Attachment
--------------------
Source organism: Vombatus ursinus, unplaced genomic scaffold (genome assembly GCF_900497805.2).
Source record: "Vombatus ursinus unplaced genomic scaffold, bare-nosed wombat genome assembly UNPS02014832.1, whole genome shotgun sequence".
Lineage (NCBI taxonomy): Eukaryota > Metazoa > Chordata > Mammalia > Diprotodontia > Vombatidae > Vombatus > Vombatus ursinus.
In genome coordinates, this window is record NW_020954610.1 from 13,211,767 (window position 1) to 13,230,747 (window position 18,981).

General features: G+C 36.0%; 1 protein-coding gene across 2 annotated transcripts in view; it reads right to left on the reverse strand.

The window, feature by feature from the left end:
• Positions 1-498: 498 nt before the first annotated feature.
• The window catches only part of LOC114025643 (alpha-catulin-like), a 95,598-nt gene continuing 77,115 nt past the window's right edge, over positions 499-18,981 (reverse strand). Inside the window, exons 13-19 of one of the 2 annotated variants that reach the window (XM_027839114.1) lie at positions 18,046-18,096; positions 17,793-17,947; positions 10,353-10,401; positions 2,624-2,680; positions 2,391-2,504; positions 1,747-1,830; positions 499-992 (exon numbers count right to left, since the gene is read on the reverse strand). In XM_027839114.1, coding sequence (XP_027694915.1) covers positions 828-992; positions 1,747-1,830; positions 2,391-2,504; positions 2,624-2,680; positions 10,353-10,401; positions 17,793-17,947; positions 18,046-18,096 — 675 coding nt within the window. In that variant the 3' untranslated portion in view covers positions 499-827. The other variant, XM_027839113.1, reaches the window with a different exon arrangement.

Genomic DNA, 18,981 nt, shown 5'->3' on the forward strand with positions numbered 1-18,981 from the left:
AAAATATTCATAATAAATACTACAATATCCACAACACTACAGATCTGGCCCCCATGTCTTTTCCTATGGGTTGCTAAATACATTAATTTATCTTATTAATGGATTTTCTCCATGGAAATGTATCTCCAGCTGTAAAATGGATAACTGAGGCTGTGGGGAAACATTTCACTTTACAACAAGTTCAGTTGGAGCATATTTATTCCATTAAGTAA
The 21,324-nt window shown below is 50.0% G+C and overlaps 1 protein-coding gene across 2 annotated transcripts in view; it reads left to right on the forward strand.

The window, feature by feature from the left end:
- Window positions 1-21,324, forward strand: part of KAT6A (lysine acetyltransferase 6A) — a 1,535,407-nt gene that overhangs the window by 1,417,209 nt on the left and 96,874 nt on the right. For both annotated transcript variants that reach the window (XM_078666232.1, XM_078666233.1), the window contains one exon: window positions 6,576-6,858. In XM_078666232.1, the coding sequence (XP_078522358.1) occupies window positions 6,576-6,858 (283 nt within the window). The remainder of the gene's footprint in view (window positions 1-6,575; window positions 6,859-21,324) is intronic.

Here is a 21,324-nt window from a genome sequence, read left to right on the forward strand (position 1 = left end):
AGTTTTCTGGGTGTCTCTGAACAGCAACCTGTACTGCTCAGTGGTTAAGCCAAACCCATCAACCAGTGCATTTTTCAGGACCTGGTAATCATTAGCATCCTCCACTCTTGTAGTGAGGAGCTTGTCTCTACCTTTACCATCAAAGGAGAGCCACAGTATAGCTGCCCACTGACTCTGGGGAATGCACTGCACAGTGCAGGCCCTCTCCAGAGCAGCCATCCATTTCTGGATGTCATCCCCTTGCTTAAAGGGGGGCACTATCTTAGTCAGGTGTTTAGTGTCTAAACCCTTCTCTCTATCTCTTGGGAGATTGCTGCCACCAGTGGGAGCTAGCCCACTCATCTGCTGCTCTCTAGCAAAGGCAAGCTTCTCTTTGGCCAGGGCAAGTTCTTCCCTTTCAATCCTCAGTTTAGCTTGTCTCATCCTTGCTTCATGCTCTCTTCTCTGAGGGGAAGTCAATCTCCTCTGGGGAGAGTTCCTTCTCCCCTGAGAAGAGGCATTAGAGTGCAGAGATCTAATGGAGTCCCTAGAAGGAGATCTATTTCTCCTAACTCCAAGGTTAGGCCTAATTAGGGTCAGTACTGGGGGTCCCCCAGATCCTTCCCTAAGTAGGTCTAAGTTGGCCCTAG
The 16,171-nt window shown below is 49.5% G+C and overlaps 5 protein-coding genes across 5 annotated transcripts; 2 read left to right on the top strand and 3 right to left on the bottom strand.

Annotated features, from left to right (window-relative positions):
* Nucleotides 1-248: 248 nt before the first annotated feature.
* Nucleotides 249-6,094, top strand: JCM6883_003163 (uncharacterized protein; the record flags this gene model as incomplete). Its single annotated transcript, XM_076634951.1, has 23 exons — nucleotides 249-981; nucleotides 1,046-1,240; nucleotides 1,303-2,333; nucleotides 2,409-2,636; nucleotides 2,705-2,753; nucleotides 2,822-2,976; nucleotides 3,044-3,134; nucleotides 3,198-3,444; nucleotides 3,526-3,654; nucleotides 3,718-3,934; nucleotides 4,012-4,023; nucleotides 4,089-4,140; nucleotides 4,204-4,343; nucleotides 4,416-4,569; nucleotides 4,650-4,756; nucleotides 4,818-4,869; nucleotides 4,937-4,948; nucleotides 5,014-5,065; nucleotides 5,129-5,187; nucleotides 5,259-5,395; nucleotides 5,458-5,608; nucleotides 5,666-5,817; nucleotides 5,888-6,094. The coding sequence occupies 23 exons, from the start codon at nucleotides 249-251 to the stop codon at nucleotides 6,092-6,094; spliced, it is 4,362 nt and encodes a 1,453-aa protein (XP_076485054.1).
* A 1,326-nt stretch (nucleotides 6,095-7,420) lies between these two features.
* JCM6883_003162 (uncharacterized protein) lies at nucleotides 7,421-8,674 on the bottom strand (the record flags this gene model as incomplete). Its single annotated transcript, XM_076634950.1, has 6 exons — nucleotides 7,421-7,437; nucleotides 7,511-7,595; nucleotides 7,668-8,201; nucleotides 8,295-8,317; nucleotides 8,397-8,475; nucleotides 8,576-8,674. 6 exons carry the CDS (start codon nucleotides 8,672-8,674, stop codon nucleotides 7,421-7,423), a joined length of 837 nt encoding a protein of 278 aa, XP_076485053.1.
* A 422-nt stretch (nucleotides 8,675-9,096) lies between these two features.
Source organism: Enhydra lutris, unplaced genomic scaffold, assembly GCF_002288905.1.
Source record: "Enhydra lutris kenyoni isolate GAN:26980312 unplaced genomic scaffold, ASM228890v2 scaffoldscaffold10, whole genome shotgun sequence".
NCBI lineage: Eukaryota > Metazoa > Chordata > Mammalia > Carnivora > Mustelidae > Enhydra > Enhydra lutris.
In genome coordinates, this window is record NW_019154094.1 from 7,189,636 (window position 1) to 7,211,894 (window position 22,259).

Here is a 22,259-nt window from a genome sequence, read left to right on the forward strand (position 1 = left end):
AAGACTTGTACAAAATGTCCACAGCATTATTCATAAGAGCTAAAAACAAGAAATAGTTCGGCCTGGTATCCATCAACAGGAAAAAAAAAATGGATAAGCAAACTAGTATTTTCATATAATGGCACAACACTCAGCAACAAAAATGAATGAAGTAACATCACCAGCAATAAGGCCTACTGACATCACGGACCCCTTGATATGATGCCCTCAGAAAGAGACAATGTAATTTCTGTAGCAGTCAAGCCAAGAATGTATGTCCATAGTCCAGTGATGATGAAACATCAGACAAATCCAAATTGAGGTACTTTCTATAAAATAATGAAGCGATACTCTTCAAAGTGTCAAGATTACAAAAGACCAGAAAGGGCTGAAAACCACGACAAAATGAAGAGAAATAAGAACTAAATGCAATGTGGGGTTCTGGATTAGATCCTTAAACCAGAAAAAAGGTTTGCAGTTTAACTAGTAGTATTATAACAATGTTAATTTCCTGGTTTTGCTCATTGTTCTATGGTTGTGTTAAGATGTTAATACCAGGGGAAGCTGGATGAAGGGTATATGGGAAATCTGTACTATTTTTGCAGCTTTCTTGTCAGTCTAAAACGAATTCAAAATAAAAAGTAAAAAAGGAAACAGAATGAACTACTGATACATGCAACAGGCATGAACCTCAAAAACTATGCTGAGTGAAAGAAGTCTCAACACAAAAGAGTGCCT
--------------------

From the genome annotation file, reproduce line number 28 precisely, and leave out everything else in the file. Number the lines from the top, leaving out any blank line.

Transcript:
AAGACTTGTACAAAATGTCCACAGCATTATTCATAAGAGCTAAAAACAAGAAATAGTTCGGCCTGGTATCCATCAACAGGAAAAAAAAAATGGATAAGCAAACTAGTATTTTCATATAATGGCACAACACTCAGCAACAAAAATGAATGAAGTAACATCACCAGCAATAAGGCCTACTGACATCACGGACCCCTTGATATGATGCCCTCAGAAAGAGACAATGTAATTTCTGTAGCAGTCAAGCCAAGAATGTATGTCCATAGTCCAGTGATGATGAAACATCAGACAAATCCAAATTGAGGTACTTTCTATAAAATAATGAAGCGATACTCTTCAAAGTGTCAAGATTACAAAAGACCAGAAAGGGCTGAAAACCACGACAAAATGAAGAGAAATAAGAACTAAATGCAATGTGGGGTTCTGGATTAGATCCTTAAACCAGAAAAAAGGTTTGCAGTTTAACTAGTAGTATTATAACAATGTTAATTTCCTGGTTTTGCTCATTGTTCTATGGTTGTGTTAAGATGTTAATACCAGGGGAAGCTGGATGAAGGGTATATGGGAAATCTGTACTATTTTTGCAGCTTTCTTGTCAGTCTAAAACGAATTCAAAATAAAAAGTAAAAAAGGAAACAGAATGAACTACTGATACATGCAACAGGCATGAACCTCAAAAACTATGCTGAGTGAAAGAAGTCTCAACACAAAAGAGTGCCT